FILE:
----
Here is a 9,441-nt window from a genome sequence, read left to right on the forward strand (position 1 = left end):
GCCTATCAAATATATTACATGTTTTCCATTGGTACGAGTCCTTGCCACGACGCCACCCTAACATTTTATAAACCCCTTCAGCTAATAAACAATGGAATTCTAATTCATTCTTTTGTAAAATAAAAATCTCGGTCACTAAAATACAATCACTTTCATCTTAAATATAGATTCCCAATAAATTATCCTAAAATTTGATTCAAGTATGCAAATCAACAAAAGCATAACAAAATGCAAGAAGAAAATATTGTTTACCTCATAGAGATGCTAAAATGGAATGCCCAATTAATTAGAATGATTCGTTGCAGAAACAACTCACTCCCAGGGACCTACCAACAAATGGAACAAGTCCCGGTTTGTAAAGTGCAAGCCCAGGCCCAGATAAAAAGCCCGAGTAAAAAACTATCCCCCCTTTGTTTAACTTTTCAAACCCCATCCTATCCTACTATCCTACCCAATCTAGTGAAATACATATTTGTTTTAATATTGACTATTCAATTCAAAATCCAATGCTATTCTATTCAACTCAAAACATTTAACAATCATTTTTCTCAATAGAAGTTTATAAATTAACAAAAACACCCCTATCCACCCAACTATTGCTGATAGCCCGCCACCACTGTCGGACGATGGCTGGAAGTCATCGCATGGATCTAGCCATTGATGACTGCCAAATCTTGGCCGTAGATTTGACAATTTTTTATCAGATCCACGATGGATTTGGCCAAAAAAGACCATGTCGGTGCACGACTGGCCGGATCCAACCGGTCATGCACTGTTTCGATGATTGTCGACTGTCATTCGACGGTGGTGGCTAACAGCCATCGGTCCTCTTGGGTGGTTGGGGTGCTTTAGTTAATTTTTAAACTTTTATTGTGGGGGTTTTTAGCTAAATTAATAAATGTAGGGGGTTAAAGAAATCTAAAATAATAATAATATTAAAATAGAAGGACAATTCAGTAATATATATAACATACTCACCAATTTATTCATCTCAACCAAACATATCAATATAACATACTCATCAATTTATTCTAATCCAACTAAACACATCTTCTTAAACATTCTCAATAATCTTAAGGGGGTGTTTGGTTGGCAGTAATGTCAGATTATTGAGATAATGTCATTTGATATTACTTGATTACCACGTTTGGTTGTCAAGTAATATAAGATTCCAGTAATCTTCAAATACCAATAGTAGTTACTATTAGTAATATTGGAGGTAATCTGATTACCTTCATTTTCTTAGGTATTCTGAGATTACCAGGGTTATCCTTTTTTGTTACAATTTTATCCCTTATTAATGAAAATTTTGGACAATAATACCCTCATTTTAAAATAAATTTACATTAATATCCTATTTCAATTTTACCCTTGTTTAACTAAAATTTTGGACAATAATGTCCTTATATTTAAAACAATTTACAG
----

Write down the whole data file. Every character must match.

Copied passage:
Here is a 9,441-nt window from a genome sequence, read left to right on the forward strand (position 1 = left end):
GCCTATCAAATATATTACATGTTTTCCATTGGTACGAGTCCTTGCCACGACGCCACCCTAACATTTTATAAACCCCTTCAGCTAATAAACAATGGAATTCTAATTCATTCTTTTGTAAAATAAAAATCTCGGTCACTAAAATACAATCACTTTCATCTTAAATATAGATTCCCAATAAATTATCCTAAAATTTGATTCAAGTATGCAAATCAACAAAAGCATAACAAAATGCAAGAAGAAAATATTGTTTACCTCATAGAGATGCTAAAATGGAATGCCCAATTAATTAGAATGATTCGTTGCAGAAACAACTCACTCCCAGGGACCTACCAACAAATGGAACAAGTCCCGGTTTGTAAAGTGCAAGCCCAGGCCCAGATAAAAAGCCCGAGTAAAAAACTATCCCCCCTTTGTTTAACTTTTCAAACCCCATCCTATCCTACTATCCTACCCAATCTAGTGAAATACATATTTGTTTTAATATTGACTATTCAATTCAAAATCCAATGCTATTCTATTCAACTCAAAACATTTAACAATCATTTTTCTCAATAGAAGTTTATAAATTAACAAAAACACCCCTATCCACCCAACTATTGCTGATAGCCCGCCACCACTGTCGGACGATGGCTGGAAGTCATCGCATGGATCTAGCCATTGATGACTGCCAAATCTTGGCCGTAGATTTGACAATTTTTTATCAGATCCACGATGGATTTGGCCAAAAAAGACCATGTCGGTGCACGACTGGCCGGATCCAACCGGTCATGCACTGTTTCGATGATTGTCGACTGTCATTCGACGGTGGTGGCTAACAGCCATCGGTCCTCTTGGGTGGTTGGGGTGCTTTAGTTAATTTTTAAACTTTTATTGTGGGGGTTTTTAGCTAAATTAATAAATGTAGGGGGTTAAAGAAATCTAAAATAATAATAATATTAAAATAGAAGGACAATTCAGTAATATATATAACATACTCACCAATTTATTCATCTCAACCAAACATATCAATATAACATACTCATCAATTTATTCTAATCCAACTAAACACATCTTCTTAAACATTCTCAATAATCTTAAGGGGGTGTTTGGTTGGCAGTAATGTCAGATTATTGAGATAATGTCATTTGATATTACTTGATTACCACGTTTGGTTGTCAAGTAATATAAGATTCCAGTAATCTTCAAATACCAATAGTAGTTACTATTAGTAATATTGGAGGTAATCTGATTACCTTCATTTTCTTAGGTATTCTGAGATTACCAGGGTTATCCTTTTTTGTTACAATTTTATCCCTTATTAATGAAAATTTTGGACAATAATACCCTCATTTTAAAATAAATTTACATTAATATCCTATTTCAATTTTACCCTTGTTTAACTAAAATTTTGGACAATAATGTCCTTATATTTAAAACAATTTACAG